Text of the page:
This work attempts to provide a plausible theoretical framework that aims to interpret modern deep (convolutional) networks from the principles of data compression and discriminative representation. We argue that for high-dimensional multi-class data, the optimal linear discriminative representation maximizes the coding rate difference between the whole dataset and the average of all the subsets. We show that the basic iterative gradient ascent scheme for optimizing the rate reduction objective naturally leads to a multi-layer deep network, named ReduNet, which shares common characteristics of modern deep networks. The deep layered architectures, linear and nonlinear operators, and even parameters of the network are all explicitly constructed layer-by-layer via forward propagation, although they are amenable to fine-tuning via back propagation. All components of so-obtained ``white-box'' network have precise optimization, statistical, and geometric interpretation. Moreover, all linear operators of the so-derived network naturally become multi-channel convolutions when we enforce classification to be rigorously shift-invariant. The derivation in the invariant setting suggests a trade-off between sparsity and invariance, and also indicates that such a deep convolution network is significantly more efficient to construct and learn in the spectral domain. Our preliminary simulations and experiments clearly verify the effectiveness of both the rate reduction objective and the associated ReduNet. All code and data are available at https://github.com/Ma-Lab-Berkeley.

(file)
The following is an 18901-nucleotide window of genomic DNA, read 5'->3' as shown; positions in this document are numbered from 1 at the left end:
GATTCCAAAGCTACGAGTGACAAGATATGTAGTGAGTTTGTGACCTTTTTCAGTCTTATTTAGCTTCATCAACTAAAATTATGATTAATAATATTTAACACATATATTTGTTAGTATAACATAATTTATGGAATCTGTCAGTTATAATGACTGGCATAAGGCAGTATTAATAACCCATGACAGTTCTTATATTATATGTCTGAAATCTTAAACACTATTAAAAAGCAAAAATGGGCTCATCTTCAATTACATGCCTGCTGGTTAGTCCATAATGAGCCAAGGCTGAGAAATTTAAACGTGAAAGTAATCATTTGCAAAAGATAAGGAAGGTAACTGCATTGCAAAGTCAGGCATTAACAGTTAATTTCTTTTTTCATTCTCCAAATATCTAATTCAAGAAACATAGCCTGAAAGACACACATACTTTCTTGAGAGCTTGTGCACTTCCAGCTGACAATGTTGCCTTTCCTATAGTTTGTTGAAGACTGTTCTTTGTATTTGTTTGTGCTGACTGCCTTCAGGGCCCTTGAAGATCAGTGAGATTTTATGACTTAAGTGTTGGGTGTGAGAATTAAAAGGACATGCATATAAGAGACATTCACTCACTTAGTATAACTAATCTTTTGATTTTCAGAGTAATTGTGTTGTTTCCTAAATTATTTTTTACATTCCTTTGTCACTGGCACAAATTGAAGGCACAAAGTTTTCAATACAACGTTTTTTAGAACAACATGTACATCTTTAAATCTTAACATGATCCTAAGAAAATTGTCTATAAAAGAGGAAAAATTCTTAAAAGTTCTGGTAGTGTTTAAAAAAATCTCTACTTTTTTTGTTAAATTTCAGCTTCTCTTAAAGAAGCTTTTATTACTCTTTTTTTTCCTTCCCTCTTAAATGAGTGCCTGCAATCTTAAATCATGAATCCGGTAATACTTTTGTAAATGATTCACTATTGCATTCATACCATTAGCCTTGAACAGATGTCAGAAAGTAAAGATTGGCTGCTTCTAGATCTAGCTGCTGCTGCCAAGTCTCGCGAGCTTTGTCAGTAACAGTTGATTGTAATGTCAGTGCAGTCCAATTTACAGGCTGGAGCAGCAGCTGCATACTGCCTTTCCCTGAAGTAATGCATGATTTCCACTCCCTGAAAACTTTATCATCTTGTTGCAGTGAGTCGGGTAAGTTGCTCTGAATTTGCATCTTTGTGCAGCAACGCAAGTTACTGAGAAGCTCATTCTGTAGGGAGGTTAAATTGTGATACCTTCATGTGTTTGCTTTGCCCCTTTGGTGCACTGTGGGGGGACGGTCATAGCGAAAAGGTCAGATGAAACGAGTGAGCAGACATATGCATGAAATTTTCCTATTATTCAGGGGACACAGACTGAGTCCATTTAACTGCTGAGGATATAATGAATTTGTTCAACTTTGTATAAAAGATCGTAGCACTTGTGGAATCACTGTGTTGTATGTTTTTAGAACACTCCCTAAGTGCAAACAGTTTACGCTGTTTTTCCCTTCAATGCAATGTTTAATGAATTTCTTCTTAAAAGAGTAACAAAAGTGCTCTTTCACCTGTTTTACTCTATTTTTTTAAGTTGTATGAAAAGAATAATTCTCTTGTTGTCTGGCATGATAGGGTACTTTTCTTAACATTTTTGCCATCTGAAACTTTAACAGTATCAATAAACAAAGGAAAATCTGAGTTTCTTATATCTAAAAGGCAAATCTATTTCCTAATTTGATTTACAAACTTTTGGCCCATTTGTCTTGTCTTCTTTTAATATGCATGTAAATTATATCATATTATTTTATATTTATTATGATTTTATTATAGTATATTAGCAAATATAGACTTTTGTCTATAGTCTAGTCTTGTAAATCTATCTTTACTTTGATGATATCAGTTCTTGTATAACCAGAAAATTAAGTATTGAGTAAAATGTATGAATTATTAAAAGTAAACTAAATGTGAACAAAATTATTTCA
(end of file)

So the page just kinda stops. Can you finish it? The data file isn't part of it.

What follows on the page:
* This paper integrates previous two manuscripts: arXiv:2006.08558 and